Shutterstock ID 117974122

Shutterstock ID 117974122

Keep a list on your fridge to remind you of the week’s menu. And when inquiring minds ask what’s for dinner, you can direct them to the menu.

Prepping a few extra meals to throw in the freezer now will ease the busy first few weeks of school, too.

Tackle the mudroom and entryway

School brings with it a lot of paraphernalia: backpacks, lunch bags, gym bags, artwork, and library books. The mudroom or entryway will be the drop-off point and can quickly become a disaster without a system.

Courtesy of California Closets.

Are shoes taken off here? If so, make sure everyone has a designated spot for their shoes. Same with coats and backpacks.

Lunch bags should go in a specific place, or back to the kitchen to be cleaned out for the next day.

Establishing these routines at the beginning of the school year will help them become engrained so by the time winter, with its extra layers, and spring, with its muddy boots, come along, you won’t be pulling your hair out.

While the transition will take some getting used to, having solid systems in place in your home can help you ease the stress, and focus on the enjoyment of an exciting new school year.

Get more home design ideas to keep you inspired.

Posted by Natalie Wise on Zillow

7 Clutter Problem Areas And How To Tame Them

Bins with lids, cabinets that are oddly-shaped, and beneath the bed are some of the best places to hide items and clear your clutter.

Little apartments tend to come with big responsibility. Here’s how to maintain a clutter-free home without purging all your stuff.

So you’ve found The One: a space to call your own. It’s got a great location (you actually landed a Mission-area apartment in San Francisco, CA!), the rent fits your monthly budget, and it even has a little architectural charm. The only downside? Its size. And while you knew things would be tight, there’s still a moment of surprise when you realize that an amount of clutter that wouldn’t make an impact in a larger place makes your apartment look as though it should be on Hoarders.

Short of doing a major purge, you can focus on smaller, easier-to-manage problem areas. “Apartments, or small-space homes, tend to have two main areas that get easily cluttered: the entryway, and the kitchen counter or table,” says Clea Shearer, co-founder of the stylish organizing service The Home Edit.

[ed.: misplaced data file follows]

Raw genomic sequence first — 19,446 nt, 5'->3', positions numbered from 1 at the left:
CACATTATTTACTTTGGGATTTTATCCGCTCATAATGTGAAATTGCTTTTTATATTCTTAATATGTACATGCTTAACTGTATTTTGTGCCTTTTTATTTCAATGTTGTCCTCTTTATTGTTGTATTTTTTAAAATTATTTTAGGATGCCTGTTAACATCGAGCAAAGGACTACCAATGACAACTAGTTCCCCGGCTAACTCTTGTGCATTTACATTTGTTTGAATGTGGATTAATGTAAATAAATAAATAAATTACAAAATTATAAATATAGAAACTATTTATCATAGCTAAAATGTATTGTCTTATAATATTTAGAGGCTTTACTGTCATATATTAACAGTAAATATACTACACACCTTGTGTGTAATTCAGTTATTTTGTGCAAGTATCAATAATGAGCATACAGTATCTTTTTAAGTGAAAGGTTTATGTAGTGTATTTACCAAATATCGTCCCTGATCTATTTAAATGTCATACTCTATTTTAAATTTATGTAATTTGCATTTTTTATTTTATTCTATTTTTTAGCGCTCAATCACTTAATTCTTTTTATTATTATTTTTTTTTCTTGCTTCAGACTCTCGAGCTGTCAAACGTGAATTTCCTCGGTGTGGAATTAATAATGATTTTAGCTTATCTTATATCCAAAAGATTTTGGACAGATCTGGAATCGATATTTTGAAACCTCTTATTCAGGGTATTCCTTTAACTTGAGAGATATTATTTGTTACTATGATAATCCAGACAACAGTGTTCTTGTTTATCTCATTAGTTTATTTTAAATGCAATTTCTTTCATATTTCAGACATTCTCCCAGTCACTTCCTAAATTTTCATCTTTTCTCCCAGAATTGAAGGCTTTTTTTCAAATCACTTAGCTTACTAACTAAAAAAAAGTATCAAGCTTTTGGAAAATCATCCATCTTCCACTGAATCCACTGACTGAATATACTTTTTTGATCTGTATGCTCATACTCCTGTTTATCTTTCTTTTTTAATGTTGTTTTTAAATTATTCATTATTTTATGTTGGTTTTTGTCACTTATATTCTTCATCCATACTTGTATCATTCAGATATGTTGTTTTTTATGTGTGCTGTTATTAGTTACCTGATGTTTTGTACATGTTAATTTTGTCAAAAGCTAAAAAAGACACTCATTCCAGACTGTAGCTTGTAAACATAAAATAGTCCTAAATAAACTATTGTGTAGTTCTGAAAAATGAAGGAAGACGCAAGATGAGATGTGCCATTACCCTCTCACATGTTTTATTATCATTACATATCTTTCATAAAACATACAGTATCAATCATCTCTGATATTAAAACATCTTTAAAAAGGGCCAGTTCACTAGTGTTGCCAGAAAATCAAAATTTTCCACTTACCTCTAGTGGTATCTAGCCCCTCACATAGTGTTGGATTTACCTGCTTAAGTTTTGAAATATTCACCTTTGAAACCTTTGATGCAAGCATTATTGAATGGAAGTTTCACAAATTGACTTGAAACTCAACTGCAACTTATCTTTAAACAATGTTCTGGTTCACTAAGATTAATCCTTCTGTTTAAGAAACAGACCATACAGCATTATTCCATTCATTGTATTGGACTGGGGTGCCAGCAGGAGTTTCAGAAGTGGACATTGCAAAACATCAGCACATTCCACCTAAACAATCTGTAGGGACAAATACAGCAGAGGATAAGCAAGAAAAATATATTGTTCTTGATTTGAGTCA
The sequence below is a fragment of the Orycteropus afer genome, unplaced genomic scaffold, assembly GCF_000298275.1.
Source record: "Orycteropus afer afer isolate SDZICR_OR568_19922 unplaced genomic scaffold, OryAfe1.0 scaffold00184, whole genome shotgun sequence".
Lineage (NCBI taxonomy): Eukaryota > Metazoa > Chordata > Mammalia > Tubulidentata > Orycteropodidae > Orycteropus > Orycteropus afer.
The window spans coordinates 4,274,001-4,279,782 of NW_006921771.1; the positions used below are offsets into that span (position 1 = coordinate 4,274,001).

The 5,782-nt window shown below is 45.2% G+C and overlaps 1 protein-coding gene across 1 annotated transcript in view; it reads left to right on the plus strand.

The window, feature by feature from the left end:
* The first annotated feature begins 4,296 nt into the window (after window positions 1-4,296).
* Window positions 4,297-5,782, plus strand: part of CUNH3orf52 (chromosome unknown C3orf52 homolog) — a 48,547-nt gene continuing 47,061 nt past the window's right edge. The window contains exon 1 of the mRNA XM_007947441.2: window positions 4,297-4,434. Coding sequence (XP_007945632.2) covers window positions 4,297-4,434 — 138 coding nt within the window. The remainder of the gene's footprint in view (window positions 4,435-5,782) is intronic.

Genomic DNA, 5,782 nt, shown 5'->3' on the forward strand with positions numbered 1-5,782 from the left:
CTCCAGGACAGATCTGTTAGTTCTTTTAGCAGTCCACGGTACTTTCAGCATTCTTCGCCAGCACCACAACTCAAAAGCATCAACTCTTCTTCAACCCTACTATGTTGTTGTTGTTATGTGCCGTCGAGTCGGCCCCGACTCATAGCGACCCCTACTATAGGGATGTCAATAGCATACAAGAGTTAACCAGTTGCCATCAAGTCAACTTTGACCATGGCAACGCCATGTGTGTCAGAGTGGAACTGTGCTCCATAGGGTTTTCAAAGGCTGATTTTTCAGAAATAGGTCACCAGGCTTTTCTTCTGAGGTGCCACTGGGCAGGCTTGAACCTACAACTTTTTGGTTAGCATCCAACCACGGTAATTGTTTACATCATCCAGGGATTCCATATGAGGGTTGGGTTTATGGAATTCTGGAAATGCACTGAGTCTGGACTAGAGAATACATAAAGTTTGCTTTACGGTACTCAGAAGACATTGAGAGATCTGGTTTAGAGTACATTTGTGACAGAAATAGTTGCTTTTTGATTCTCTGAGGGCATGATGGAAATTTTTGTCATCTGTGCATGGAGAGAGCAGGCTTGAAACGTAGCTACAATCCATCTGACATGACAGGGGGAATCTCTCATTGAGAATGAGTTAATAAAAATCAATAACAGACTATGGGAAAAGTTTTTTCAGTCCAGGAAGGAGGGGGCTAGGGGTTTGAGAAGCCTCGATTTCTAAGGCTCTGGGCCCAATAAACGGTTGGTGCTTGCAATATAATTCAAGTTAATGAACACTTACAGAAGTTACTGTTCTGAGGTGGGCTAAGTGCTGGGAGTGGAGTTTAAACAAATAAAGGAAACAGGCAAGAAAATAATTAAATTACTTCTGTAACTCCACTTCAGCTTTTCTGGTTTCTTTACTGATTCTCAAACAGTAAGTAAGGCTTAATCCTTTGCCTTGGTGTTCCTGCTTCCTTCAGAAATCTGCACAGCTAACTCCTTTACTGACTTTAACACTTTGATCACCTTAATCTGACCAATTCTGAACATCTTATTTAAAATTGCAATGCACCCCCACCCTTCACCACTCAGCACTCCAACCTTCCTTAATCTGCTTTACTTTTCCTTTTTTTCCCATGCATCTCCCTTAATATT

Here are a few expert solutions to tame those areas — and others — that collect the most clutter in your small space.

1. Empty the sink

If you let dirty dishes take over the sink (or, perhaps, have temporarily hidden them in an unused oven when guests drop by), you know how to solve this clutter area: Wash them. Divide the task into two parts to make it seem like less of a time commitment: Once you rinse dishes, stack them on a drying rack — just be sure to tackle the rest of the chore later. “Dirty dishes should never pile up,” Shearer says. “But once they are clean, they can go right onto a drying rack if you don’t have time to put them away immediately.”

2. Rethink recycling bins

If you have an open bin for recycling, you’re going about it wrong — all it takes is an empty milk jug (even flattened) and a few catalogs to create an overflow. The better alternative is a receptacle with a lid (like this IKEA Sortera recycling bin). You can also stack another bin on top, to further sort paper from plastic, doubling your bin space in the same amount of floor space. Thinking vertical also comes in handy for cleaning supplies, which can be sorted in stacking bins (like in the above image from The Home Edit) or in rolling drawers.

3. Manage mail

The answer to stressful heaps of old bills and junk mail: Know thyself. “If you walk into your apartment and always set the mail down in the same spot, put a basket down to keep everything contained and neat,” Shearer says. You could even use a slim magazine file to separate must-read mail from the inevitable catalogs if you’re the type to lose things in a pile.

4. Relocate laundry supplies